Jeffrey Wasserstrom: Red Songs, Black Boxes and the Tale of Bo Xilai

Roundup: Historians' Take

Jeffrey Wasserstrom, Professor of History at UC-Irvine, wrote China in the 21st Century: What Everyone Needs to Know, published by Oxford University in 2010. He is an Asia Society Associate Fellow.

The fall of Bo Xilai, the flamboyant and controversial Chongqing leader, qualifies as one of the big Chinese news stories of 2012. It does so first because it may signal the end of the short strange career of the so-called “Chongqing Model” associated with him.  This is a hard-to-pin-down catchall term for a cluster of policies and campaigns Bo introduced while in charge of the city.  The “model” involves a mixture of appeals to Mao era ideals of social equality, innovations in urban planning, dramatic moves against figures accused of being part of organized crime syndicates, and strategic use of symbols from the revolutionary past.  It may be best known for the mass singing of “red songs” that Bo promoted in Chongqing last year, which started a widespread trend.

In addition, and perhaps more importantly, Bo’s ouster removes any lingering doubt on a key question: whether fissures within the Chinese political elite continue to be significant.  The current leadership group has been striving for years to convince audiences at home and abroad that its members are all on the same page.  Factional divides are seen as anathema to this stability-obsessed group, whose members blame competition and tension among party leaders for wreaking havoc on the country in the Mao years and providing the space for the massive multi-class and multi-locale protest movement of 1989 to grow.  But the steps taken against Bo, who has been associated with “left” and “conservative” (in China, oddly, the two can go together) and “princeling” (his father was a key figure in an earlier generation of officials) factions, provide clear evidence of the persistence of various kinds of divides — even if it turns out that, by the time he fell, Bo had so few supporters left in the inner circle that his fall was the result of a unanimous decision by a core group of top leaders.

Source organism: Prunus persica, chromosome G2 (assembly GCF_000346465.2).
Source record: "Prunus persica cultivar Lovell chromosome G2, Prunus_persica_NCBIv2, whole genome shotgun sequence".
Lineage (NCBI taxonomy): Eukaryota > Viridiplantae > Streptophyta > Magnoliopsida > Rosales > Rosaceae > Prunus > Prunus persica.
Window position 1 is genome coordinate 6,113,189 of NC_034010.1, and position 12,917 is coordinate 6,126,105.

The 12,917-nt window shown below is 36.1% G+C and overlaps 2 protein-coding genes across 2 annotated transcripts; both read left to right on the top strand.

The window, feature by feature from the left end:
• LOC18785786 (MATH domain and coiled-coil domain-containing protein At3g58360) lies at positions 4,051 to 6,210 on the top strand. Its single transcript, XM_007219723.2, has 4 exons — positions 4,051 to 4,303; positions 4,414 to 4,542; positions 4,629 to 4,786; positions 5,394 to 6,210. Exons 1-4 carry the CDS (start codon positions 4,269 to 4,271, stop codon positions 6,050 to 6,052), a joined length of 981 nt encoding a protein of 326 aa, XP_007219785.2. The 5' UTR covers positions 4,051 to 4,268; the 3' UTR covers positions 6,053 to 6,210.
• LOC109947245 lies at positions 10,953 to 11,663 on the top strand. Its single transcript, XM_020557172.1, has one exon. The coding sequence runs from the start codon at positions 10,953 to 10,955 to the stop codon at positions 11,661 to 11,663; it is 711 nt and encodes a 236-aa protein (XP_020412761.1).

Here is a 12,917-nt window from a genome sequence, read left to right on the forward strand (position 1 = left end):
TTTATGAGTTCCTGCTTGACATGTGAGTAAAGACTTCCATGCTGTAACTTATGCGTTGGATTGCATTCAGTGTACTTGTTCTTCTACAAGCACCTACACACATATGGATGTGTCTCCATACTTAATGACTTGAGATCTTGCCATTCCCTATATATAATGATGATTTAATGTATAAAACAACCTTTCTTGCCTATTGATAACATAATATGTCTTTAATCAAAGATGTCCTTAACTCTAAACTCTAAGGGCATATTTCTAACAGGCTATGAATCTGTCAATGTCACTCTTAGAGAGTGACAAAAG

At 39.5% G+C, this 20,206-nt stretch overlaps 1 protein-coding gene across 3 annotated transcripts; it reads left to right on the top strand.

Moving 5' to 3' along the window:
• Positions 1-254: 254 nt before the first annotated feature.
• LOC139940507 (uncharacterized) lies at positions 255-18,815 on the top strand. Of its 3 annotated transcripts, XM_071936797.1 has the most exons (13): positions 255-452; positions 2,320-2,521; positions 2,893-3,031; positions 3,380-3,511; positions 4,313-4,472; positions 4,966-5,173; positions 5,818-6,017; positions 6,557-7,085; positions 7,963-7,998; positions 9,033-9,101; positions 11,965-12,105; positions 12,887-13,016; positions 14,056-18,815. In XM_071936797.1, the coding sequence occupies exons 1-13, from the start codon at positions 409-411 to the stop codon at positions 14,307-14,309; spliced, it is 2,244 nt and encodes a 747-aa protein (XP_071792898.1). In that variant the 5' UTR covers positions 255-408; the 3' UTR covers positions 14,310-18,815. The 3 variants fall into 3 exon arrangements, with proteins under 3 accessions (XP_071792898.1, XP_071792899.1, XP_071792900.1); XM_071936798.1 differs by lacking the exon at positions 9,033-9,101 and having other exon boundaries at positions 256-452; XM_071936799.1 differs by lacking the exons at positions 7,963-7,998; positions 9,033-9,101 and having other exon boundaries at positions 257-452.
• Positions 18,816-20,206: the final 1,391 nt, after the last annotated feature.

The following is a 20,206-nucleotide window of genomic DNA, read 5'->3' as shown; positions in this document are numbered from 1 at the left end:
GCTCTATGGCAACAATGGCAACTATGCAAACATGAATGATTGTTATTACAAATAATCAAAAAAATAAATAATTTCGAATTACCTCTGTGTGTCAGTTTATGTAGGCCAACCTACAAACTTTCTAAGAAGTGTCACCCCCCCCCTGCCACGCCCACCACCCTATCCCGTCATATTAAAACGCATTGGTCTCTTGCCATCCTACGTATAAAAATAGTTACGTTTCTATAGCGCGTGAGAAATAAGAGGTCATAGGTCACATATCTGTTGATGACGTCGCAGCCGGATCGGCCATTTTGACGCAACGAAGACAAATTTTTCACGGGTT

In light of this, it’s no surprise that, within hours of word breaking that Bo had been stripped of his post as Chongqing’s Party Secretary, the development was being dissected by every major international news organization.  And no surprise that the news was spawning copious comments, scores of rumors, and plenty of jokes on the Chinese internet, mostly via short posts on Weibo, the Twitter-like site that, despite efforts by government censors to neuter it, serves as the closest thing to a freewheeling PRC public sphere....

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